The Consumer Financial Protection Bureau, under the Trump administration, has been a consumer watchdog in name only.
So it's news that the bureau is once again doing its job.
The CFPB filed a lawsuit the other day against a pair of so-called credit-repair firms, alleging they used deceptive tactics to get consumers to sign up for their services. The companies also charged illegal fees, the suit says.
There are a few different things going on here that are interesting.
First, there's the regulatory crackdown on an industry that preys on people in financial distress with claims that bad credit scores can be "repaired" with a little professional help. This is something consumers need to be very careful about.
Yes, inaccurate credit reports can be cleaned up. But, no, it's not like anyone can wave a magic wand and make a legitimately bad credit score suddenly sparkle.
"A lot of these companies imply they can do more than they can," said Linda Sherry, a spokeswoman for the advocacy group Consumer Action. "In most cases, that is absolutely impossible."
Moreover, you don't need to pay anyone to address credit-report errors. That's something you can do yourself, for free. More on that below.
Any time authorities lower the boom on credit-repair firms that allegedly cross the line into predatory practices, that's a good thing. Yet that raises the question: Why is the CFPB stepping up?
Rather, why is this CFPB stepping up?
It's a question that shouldn't have to be asked, but the bureau's recent history makes it relevant.
Under President Trump's appointees to run the watchdog agency - first Mick Mulvaney and now Kathy Kraninger - the CFPB has been decidedly lax in serving as consumers' Avengers.
Kraninger recently said she would roll back Obama-era rules for payday lenders.
She also said she's considering cutting off public access to the bureau's searchable complaint database. The U.S. PIRG Education Fund said in a report last week that a record 257,000 complaints were posted in 2018.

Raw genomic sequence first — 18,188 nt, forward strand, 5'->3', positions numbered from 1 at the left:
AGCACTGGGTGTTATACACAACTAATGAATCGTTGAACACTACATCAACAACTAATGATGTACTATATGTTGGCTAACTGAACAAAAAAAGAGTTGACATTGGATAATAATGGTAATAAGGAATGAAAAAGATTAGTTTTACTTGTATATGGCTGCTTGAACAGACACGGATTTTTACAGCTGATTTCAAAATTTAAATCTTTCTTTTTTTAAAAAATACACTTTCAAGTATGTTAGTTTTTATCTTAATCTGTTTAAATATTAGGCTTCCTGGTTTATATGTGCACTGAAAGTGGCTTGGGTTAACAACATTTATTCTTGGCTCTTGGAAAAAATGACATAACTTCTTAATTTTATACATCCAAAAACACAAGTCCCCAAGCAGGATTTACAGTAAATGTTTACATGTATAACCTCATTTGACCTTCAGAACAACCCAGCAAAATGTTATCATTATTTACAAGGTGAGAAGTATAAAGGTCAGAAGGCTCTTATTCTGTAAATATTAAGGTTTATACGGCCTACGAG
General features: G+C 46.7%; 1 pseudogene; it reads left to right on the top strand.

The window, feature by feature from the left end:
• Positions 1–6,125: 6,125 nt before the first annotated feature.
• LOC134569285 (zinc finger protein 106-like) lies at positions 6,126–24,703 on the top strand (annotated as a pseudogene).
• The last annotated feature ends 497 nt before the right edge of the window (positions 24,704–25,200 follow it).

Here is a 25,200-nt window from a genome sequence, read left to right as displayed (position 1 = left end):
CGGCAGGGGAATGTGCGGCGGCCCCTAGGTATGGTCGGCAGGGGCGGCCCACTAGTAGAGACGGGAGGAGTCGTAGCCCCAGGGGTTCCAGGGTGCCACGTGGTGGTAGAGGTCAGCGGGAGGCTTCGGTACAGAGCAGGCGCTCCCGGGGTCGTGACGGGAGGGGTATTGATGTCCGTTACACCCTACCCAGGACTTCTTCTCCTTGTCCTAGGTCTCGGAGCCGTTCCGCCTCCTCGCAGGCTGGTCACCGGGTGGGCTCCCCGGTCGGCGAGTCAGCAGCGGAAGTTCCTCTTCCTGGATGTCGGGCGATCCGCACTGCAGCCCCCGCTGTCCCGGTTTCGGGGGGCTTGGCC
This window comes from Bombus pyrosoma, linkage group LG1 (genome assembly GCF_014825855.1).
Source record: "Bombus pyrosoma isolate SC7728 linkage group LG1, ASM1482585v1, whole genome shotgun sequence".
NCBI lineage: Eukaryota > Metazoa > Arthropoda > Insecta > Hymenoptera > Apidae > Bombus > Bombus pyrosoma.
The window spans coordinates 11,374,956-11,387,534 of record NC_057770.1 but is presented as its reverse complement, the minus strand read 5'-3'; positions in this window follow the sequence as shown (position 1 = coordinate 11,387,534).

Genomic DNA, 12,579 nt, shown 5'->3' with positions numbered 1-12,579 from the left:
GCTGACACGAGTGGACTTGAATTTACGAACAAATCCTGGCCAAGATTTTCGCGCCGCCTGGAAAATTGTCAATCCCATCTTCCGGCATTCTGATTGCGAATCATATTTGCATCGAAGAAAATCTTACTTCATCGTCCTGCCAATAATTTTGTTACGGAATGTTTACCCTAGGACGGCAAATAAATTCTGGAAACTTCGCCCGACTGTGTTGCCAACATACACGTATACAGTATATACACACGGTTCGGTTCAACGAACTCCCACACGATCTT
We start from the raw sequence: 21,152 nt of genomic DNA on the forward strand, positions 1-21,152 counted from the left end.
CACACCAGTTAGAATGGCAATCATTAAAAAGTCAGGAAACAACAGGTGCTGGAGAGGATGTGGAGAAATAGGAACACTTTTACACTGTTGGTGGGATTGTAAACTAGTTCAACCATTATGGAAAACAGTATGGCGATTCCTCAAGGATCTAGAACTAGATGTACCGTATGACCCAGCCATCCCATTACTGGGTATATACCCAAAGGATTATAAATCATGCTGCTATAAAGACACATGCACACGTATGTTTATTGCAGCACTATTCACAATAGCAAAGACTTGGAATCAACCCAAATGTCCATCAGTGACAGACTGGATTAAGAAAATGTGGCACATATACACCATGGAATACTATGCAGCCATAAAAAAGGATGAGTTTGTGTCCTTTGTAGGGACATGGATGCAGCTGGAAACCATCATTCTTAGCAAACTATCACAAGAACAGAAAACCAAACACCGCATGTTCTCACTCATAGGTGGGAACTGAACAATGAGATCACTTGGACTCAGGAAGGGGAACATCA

Also last week, the CFPB unveiled a proposed rule change that would allow debt collectors to text and email people.
A recent study by the Consumer Federation of America found that the bureau's enforcement activity has plunged by 80 percent from 2015, when the CFPB was at the height of its powers. Average compensation to consumers is down by 96 percent per case.
So what should we make of the bureau's lawsuit against Salt Lake City-based Lexington Law and CreditRepair.com?
The companies, their owners and various affiliates are accused of tricking people into signing up for their services and violating telemarketing laws by collecting fees from clients before producing results.
The suit says the companies charged clients up to $14.99 up front to begin the credit repair process, followed by monthly fees of as much as $129.95.
The companies "continue to charge monthly fees until consumers affirmatively cancel their Lexington Law or CreditRepair.com contracts," the suit says.
It seeks compensation for people who did business with the firms, plus unspecified damages.
It often takes years to investigate and bring a case such as this, so it's likely the probe of Lexington Law and CreditRepair.com began before Trump took office. Nevertheless, it's Trump's CFPB filing the lawsuit, so props for that.
I asked the bureau about the timing of the lawsuit, and what message is being sent to the credit repair industry and consumers. A spokeswoman declined to respond.